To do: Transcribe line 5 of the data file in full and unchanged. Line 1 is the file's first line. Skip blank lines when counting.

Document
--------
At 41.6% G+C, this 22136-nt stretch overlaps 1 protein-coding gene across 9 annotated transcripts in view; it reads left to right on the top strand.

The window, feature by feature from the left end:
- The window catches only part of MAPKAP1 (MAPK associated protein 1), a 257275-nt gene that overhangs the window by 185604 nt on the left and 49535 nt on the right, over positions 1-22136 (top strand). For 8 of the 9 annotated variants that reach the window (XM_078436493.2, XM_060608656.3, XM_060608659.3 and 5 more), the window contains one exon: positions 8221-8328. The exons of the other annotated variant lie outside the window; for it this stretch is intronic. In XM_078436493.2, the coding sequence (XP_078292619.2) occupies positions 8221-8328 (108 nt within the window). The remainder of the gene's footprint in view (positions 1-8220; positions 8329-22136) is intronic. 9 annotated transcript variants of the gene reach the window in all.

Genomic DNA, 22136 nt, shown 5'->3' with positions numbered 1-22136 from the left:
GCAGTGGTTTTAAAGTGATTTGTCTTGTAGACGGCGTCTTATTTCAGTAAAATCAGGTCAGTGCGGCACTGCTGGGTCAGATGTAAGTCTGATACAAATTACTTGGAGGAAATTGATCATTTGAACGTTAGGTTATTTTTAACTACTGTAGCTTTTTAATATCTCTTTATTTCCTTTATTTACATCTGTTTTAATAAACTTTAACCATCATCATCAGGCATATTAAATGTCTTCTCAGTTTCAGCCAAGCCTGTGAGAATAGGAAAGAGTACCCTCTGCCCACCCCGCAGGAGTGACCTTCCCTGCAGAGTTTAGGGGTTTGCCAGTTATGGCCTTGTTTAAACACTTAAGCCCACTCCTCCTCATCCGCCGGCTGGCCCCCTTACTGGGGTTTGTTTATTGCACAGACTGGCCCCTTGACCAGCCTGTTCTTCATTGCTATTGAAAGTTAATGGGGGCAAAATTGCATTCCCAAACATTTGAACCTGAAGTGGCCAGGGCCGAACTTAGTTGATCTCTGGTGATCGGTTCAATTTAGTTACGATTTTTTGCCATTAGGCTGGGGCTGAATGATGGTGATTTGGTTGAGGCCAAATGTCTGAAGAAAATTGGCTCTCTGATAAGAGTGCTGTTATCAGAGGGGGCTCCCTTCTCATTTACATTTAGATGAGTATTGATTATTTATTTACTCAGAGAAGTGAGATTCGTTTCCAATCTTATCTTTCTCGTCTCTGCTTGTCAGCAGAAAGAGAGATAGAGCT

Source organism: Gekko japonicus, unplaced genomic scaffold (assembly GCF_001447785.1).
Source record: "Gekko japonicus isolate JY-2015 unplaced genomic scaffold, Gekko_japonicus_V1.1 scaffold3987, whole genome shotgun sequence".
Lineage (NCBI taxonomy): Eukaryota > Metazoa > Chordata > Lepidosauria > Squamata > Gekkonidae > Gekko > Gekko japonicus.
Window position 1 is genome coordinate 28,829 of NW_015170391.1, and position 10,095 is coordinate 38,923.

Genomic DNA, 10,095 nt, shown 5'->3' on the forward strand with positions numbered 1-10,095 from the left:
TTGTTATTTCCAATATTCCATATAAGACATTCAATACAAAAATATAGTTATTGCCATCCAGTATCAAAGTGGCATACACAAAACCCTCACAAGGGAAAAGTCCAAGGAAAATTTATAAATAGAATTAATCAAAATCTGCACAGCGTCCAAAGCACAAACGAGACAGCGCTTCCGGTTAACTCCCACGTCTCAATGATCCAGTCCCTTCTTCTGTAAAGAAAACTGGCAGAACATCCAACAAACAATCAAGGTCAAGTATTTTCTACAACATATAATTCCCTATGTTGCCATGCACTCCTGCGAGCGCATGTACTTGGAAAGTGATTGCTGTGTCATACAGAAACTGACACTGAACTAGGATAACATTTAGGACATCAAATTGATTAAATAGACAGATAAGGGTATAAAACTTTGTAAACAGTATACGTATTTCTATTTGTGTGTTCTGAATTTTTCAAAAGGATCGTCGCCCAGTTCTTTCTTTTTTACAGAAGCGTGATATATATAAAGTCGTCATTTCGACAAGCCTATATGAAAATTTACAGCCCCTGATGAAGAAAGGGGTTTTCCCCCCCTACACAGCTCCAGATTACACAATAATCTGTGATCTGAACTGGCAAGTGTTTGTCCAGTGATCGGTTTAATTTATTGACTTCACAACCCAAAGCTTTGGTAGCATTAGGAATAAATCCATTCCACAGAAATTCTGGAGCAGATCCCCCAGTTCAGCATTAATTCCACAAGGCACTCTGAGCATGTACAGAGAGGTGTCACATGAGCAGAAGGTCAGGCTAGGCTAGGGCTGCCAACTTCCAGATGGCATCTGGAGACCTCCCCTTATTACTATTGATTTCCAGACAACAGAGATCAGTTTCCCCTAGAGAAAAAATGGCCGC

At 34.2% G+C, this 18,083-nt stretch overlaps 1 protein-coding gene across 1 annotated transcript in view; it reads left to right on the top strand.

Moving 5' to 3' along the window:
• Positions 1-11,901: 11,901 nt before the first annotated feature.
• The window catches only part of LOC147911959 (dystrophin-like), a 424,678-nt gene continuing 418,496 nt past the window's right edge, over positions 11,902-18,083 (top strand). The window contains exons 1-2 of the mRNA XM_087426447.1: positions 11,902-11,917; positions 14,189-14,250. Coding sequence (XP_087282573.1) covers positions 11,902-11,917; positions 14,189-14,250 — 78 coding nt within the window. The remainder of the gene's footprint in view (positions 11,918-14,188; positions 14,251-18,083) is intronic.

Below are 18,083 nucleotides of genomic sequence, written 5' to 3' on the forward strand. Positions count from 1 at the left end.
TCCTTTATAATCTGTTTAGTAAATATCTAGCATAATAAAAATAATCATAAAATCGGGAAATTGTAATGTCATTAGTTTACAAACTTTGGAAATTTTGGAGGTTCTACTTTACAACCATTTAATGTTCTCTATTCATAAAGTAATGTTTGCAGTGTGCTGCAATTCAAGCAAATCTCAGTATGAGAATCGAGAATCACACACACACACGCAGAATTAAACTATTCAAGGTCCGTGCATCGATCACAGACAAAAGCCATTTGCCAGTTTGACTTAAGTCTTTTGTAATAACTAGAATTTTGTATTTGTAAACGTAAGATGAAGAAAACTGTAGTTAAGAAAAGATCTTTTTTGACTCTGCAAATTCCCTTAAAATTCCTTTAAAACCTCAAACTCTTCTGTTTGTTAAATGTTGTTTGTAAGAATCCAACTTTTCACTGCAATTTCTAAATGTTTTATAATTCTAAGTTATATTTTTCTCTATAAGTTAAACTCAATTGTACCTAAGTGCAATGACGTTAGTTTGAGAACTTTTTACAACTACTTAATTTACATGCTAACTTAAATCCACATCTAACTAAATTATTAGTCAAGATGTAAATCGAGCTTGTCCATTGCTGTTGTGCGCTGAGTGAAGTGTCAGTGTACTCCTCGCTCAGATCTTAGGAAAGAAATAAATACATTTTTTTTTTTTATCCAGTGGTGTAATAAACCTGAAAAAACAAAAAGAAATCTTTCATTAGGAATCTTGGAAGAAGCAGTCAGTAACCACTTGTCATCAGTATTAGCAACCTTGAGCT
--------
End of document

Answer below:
GCAGTGGTTTTAAAGTGATTTGTCTTGTAGACGGCGTCTTATTTCAGTAAAATCAGGTCAGTGCGGCACTGCTGGGTCAGATGTAAGTCTGATACAAATTACTTGGAGGAAATTGATCATTTGAACGTTAGGTTATTTTTAACTACTGTAGCTTTTTAATATCTCTTTATTTCCTTTATTTACATCTGTTTTAATAAACTTTAACCATCATCATCAGGCATATTAAATGTCTTCTCAGTTTCAGCCAAGCCTGTGAGAATAGGAAAGAGTACCCTCTGCCCACCCCGCAGGAGTGACCTTCCCTGCAGAGTTTAGGGGTTTGCCAGTTATGGCCTTGTTTAAACACTTAAGCCCACTCCTCCTCATCCGCCGGCTGGCCCCCTTACTGGGGTTTGTTTATTGCACAGACTGGCCCCTTGACCAGCCTGTTCTTCATTGCTATTGAAAGTTAATGGGGGCAAAATTGCATTCCCAAACATTTGAACCTGAAGTGGCCAGGGCCGAACTTAGTTGATCTCTGGTGATCGGTTCAATTTAGTTACGATTTTTTGCCATTAGGCTGGGGCTGAATGATGGTGATTTGGTTGAGGCCAAATGTCTGAAGAAAATTGGCTCTCTGATAAGAGTGCTGTTATCAGAGGGGGCTCCCTTCTCATTTACATTTAGATGAGTATTGATTATTTATTTACTCAGAGAAGTGAGATTCGTTTCCAATCTTATCTTTCTCGTCTCTGCTTGTCAGCAGAAAGAGAGATAGAGCT